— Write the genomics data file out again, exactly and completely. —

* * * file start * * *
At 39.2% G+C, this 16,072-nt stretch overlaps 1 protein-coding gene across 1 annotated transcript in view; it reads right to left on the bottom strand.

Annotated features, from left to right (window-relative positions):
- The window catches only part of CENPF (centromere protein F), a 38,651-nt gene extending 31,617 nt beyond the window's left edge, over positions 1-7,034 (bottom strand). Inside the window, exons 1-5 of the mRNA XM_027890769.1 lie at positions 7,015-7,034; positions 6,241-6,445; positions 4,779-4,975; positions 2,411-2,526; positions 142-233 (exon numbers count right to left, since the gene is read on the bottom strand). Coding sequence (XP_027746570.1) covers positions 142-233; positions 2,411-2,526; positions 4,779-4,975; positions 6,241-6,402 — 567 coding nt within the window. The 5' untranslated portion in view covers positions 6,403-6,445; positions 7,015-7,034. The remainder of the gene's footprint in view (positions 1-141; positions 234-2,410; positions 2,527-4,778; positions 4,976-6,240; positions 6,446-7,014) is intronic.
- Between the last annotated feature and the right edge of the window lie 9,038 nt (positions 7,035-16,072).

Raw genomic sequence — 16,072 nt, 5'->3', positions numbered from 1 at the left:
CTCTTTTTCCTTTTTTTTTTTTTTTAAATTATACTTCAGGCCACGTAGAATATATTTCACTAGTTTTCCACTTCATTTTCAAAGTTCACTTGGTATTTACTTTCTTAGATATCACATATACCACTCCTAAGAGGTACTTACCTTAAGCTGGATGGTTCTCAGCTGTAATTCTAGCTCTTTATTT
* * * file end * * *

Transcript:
At 39.2% G+C, this 16,072-nt stretch overlaps 1 protein-coding gene across 1 annotated transcript in view; it reads right to left on the bottom strand.

Annotated features, from left to right (window-relative positions):
- The window catches only part of CENPF (centromere protein F), a 38,651-nt gene extending 31,617 nt beyond the window's left edge, over positions 1-7,034 (bottom strand). Inside the window, exons 1-5 of the mRNA XM_027890769.1 lie at positions 7,015-7,034; positions 6,241-6,445; positions 4,779-4,975; positions 2,411-2,526; positions 142-233 (exon numbers count right to left, since the gene is read on the bottom strand). Coding sequence (XP_027746570.1) covers positions 142-233; positions 2,411-2,526; positions 4,779-4,975; positions 6,241-6,402 — 567 coding nt within the window. The 5' untranslated portion in view covers positions 6,403-6,445; positions 7,015-7,034. The remainder of the gene's footprint in view (positions 1-141; positions 234-2,410; positions 2,527-4,778; positions 4,976-6,240; positions 6,446-7,014) is intronic.
- Between the last annotated feature and the right edge of the window lie 9,038 nt (positions 7,035-16,072).

Raw genomic sequence — 16,072 nt, 5'->3', positions numbered from 1 at the left:
CTCTTTTTCCTTTTTTTTTTTTTTTAAATTATACTTCAGGCCACGTAGAATATATTTCACTAGTTTTCCACTTCATTTTCAAAGTTCACTTGGTATTTACTTTCTTAGATATCACATATACCACTCCTAAGAGGTACTTACCTTAAGCTGGATGGTTCTCAGCTGTAATTCTAGCTCTTTATTT